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Turning the vision of the Gloria Pointer Teen Movement Intervention Learning Center into reality by Shelley M. Shockley Managing Editor A winter storm was engulfing the eastern half of the United States, flights were cancelled and Yvonne Pointer's dream seemed to be on hold last February. The Cleveland evangelist, activist and mother was packed and ready to head to Elmina, Ghana to fulfill the dream of continuing her daughter's legacy in this faraway land, yet her faith, conviction and prayers once again had the upper hand. She boarded the plane a few days late and despite several delays broke ground on the Gloria Pointer Teen Movement Center in Antonkwa, a village in Elmina. Pointer's story embodies the cliché “triumph over tragedy”, because she has experienced one of life's greatest tragedies – the loss of a child to violence but her profound faith in God and man has led her on a spirit-filled journey to empower others. As the spring thaw settled into Cleveland, Yvonne opened the doors of her home to share her story with Phenomenal Woman. The deep rich wood highlighted with deep shades of red added warmth to the conversation. The story began twenty-nine years ago when Pointer's fourteen-year-old daughter was abducted and murdered, but we begin eleven years ago when the story of her death reaches a young man more than 5,000 miles away in Ghana, West Africa. Anthony Tay, 17, was walking in Ghana feeling overwhelmed by the many setbacks he was experiencing when he noticed a paper on the ground and bent to pick it up. The paper was an article recounting the inspirational story of Yvonne Pointer and how she struggled daily to come to grips with the murder of her eldest daughter. Moved by the story, Tay reached out to Pointer expressing his sorrow for the loss of her daughter and telling of his desire to further his education and one day become a doctor. Without financial support and educational facilities, that dream appeared bleak.

Anthony Tay and Yvonne Pointer

That chance encounter led Pointer and her network of friends to begin sending money to Tay and other children to assist with their educational endeavors. Tay in turn began “paying it forward” when he founded the Gloria Pointer Teen Movement Initiative in West Africa and began traveling to neighboring villages to urge African youth to get an education and begin living healthy lifestyles in honor of Gloria. These series of events epitomizes Pointer's belief, “thoughts become things,” something she was becoming familiar with. One of her earliest thoughts to preserve Gloria's memory was the establishment of a scholarship for young girls graduating from Cleveland's John Hay High School, the school Gloria was anxious to attend. In 1991 as she struggled with how she was going to make this vision a reality, Pointer recalls receiving an unexpected check for $4,000. “I was surprised, and thought this can't be for me, but that was the start of the Gloria Pointer Scholarship Fund.” That first $4,000 would not create a perpetual endowment, in order to do that Pointer had to raise another $30,000 and as she is quick to point out, “I don't have any money,” but she held onto the vision and found ways to raise the money. From the sale of her books “Behind the Death of a Child,” “Word from the Mother,” “Two Dollar$ in My Pocket,” and speaking engagements, she was able to ensure the scholarship was vested in 2011. She explains, “That's twenty years of the same thoughts and that's the God's honest truth.” That same level of perseverance along with an infectious personality has led and propelled her work both in the U.S. and Ghana. In 2006, Pointer was the grand prize recipient of the Curvation® Project Confidence Award for founding Cleveland's “Positive Plus,” a women's self-help group whose mission is to motivate women to become responsible and seize control of this own destiny; for being a role model for the Cleveland Public Schools “Girl Power” program; and for her work building the confidence and self-respect of inmates in women's and juvenile prisons. The award came with a $10,000 grant to continue the work she was doing with “Positive Plus' and other groups and helped to make her first trip to Ghana a reality in 2007. That trip was an eye opener for Pointer. As she sits in the comforts of her home, she spreads her arms to encompass her well appointed home and says, “Me and my prissy self I was overcome by no electricity, no running water and mud huts brought me to tears and I cried the entire time I was there.” In summary she says hearing about the living conditions is one thing but to see it with your own eyes is another thing.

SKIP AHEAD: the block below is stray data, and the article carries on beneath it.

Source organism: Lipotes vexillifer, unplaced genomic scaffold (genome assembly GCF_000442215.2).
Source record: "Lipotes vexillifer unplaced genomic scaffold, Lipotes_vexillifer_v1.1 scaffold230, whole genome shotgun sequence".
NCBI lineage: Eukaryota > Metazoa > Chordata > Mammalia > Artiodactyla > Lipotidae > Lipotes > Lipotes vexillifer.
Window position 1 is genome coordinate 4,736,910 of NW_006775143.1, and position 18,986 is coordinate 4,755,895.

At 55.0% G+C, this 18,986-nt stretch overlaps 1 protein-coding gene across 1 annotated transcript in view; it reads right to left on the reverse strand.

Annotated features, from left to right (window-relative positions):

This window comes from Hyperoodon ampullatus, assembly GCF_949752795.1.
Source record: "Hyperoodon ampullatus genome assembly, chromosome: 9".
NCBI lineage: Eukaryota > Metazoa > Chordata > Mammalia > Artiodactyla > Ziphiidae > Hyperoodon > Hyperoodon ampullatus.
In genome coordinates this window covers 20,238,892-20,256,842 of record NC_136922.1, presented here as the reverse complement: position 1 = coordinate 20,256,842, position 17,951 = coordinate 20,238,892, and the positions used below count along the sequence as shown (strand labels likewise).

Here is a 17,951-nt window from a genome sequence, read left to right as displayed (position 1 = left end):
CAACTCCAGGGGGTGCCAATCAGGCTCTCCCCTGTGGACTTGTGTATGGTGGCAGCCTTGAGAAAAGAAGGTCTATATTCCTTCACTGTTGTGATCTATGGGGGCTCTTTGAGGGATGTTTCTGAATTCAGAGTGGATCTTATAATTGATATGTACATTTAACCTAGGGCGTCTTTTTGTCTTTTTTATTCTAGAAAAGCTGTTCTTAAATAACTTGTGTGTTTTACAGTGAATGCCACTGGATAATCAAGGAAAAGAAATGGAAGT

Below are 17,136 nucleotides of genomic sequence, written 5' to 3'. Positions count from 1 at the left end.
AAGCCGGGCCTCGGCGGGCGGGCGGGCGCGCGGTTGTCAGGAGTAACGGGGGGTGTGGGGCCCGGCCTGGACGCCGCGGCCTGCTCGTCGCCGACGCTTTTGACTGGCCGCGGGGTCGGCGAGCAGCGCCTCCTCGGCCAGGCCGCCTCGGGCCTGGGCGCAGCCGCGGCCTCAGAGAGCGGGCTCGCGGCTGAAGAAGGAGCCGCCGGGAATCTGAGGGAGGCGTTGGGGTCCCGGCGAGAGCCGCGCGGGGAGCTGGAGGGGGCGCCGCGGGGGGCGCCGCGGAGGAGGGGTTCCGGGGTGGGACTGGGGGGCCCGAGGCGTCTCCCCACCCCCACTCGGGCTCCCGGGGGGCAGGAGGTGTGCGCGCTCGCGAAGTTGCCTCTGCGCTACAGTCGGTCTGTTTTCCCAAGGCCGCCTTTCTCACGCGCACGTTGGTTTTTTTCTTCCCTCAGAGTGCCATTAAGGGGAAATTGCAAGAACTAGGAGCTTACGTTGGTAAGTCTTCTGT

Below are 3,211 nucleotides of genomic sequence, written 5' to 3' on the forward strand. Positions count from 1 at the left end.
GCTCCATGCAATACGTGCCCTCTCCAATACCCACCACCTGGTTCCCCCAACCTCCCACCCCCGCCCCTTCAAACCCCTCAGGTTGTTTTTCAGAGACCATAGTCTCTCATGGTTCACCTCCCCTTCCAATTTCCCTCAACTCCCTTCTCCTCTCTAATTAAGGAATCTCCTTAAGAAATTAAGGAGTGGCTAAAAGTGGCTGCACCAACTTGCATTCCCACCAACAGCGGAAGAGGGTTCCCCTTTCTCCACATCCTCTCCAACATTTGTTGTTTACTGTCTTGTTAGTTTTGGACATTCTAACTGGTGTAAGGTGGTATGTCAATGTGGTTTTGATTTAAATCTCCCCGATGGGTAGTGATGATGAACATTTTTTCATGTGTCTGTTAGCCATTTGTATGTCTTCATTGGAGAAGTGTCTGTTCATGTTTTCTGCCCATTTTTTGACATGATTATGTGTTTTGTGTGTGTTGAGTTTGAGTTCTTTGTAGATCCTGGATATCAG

GROUND BREAKING (Ghana, West Africa) (L to R) George Fraser, Yvonne Pointer and Anthony Tay

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